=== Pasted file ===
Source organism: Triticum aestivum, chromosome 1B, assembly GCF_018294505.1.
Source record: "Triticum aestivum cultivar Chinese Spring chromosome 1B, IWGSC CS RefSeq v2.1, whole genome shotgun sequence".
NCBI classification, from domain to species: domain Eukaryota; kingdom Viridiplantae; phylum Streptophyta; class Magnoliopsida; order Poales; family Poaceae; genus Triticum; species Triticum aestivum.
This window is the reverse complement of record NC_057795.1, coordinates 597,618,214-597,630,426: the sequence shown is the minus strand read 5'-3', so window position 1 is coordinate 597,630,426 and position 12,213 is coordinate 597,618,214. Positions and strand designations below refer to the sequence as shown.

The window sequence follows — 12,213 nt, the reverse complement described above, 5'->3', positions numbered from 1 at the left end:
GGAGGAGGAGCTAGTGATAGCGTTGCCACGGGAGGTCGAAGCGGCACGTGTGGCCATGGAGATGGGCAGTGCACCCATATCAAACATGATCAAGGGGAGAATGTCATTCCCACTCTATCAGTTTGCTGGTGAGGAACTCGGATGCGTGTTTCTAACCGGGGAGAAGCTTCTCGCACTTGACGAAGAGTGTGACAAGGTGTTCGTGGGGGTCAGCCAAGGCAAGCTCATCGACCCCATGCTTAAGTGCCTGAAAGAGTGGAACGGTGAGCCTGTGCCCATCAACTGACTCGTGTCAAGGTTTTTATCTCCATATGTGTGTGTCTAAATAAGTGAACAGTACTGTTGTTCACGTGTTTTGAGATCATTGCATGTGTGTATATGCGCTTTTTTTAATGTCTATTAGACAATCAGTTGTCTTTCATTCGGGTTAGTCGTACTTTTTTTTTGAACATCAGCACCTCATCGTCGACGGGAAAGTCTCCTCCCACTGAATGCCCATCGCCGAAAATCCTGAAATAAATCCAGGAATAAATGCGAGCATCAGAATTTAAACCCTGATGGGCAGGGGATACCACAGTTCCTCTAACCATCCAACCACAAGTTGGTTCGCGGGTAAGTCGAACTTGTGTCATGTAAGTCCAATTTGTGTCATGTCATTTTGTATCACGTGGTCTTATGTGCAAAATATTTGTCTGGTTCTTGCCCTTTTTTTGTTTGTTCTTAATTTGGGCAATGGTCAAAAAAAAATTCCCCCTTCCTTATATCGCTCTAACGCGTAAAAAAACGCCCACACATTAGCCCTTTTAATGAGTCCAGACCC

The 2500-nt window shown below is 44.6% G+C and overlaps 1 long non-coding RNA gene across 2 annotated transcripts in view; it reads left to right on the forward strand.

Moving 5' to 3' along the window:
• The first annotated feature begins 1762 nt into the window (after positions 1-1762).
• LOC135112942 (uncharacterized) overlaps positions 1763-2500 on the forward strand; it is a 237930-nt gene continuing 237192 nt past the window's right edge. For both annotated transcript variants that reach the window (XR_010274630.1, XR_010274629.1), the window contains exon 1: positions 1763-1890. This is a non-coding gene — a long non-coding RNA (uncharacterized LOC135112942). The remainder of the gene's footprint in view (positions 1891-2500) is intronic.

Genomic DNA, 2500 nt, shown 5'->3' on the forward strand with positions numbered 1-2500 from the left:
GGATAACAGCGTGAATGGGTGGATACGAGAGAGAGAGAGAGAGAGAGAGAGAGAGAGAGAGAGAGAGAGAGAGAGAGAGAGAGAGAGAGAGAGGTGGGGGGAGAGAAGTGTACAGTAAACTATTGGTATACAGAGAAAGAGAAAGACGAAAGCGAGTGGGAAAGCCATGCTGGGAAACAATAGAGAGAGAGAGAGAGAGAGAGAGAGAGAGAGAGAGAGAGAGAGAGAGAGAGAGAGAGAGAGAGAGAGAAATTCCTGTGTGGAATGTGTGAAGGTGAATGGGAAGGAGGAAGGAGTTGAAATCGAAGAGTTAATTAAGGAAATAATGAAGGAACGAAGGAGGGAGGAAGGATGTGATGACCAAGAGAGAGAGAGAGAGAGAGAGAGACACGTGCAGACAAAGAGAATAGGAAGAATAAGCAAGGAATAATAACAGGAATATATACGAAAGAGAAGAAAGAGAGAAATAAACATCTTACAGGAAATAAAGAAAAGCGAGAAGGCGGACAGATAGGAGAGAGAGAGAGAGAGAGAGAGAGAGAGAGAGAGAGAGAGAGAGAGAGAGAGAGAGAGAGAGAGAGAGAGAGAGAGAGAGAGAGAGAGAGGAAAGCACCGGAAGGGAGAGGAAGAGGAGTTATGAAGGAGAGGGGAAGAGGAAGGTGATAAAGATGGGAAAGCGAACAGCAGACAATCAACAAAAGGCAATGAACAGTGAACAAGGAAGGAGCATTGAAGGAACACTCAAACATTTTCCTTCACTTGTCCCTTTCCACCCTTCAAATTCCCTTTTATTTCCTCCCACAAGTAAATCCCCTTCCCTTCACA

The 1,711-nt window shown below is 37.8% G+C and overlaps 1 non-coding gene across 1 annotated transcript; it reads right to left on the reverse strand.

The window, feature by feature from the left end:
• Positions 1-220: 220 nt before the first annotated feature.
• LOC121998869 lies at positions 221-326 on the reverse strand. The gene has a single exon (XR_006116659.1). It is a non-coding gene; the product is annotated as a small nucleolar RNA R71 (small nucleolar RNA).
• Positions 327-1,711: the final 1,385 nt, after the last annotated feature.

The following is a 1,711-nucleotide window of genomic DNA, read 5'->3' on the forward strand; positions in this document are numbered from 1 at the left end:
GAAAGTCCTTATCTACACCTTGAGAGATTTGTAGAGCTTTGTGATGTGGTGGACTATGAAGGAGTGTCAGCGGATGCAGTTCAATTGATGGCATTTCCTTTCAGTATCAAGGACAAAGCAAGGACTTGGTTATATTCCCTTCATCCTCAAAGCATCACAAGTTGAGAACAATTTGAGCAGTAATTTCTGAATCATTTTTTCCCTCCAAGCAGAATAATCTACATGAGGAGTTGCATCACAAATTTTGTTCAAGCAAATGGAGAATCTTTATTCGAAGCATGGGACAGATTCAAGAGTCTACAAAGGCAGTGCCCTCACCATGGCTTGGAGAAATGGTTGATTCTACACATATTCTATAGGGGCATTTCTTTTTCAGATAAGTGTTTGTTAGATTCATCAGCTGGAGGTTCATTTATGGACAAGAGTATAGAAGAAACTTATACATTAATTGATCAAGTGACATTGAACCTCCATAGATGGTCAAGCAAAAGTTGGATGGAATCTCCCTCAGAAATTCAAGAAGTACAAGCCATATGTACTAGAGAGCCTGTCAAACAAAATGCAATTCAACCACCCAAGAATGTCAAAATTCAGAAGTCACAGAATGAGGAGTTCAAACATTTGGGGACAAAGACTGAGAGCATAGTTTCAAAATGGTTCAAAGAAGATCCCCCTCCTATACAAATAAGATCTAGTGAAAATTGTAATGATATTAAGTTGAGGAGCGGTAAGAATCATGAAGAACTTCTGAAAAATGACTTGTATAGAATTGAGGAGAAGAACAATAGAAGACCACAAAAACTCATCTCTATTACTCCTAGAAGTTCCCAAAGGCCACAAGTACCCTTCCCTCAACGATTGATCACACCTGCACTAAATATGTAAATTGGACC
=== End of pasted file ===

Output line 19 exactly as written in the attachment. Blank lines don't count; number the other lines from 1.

GAAAGTCCTTATCTACACCTTGAGAGATTTGTAGAGCTTTGTGATGTGGTGGACTATGAAGGAGTGTCAGCGGATGCAGTTCAATTGATGGCATTTCCTTTCAGTATCAAGGACAAAGCAAGGACTTGGTTATATTCCCTTCATCCTCAAAGCATCACAAGTTGAGAACAATTTGAGCAGTAATTTCTGAATCATTTTTTCCCTCCAAGCAGAATAATCTACATGAGGAGTTGCATCACAAATTTTGTTCAAGCAAATGGAGAATCTTTATTCGAAGCATGGGACAGATTCAAGAGTCTACAAAGGCAGTGCCCTCACCATGGCTTGGAGAAATGGTTGATTCTACACATATTCTATAGGGGCATTTCTTTTTCAGATAAGTGTTTGTTAGATTCATCAGCTGGAGGTTCATTTATGGACAAGAGTATAGAAGAAACTTATACATTAATTGATCAAGTGACATTGAACCTCCATAGATGGTCAAGCAAAAGTTGGATGGAATCTCCCTCAGAAATTCAAGAAGTACAAGCCATATGTACTAGAGAGCCTGTCAAACAAAATGCAATTCAACCACCCAAGAATGTCAAAATTCAGAAGTCACAGAATGAGGAGTTCAAACATTTGGGGACAAAGACTGAGAGCATAGTTTCAAAATGGTTCAAAGAAGATCCCCCTCCTATACAAATAAGATCTAGTGAAAATTGTAATGATATTAAGTTGAGGAGCGGTAAGAATCATGAAGAACTTCTGAAAAATGACTTGTATAGAATTGAGGAGAAGAACAATAGAAGACCACAAAAACTCATCTCTATTACTCCTAGAAGTTCCCAAAGGCCACAAGTACCCTTCCCTCAACGATTGATCACACCTGCACTAAATATGTAAATTGGACC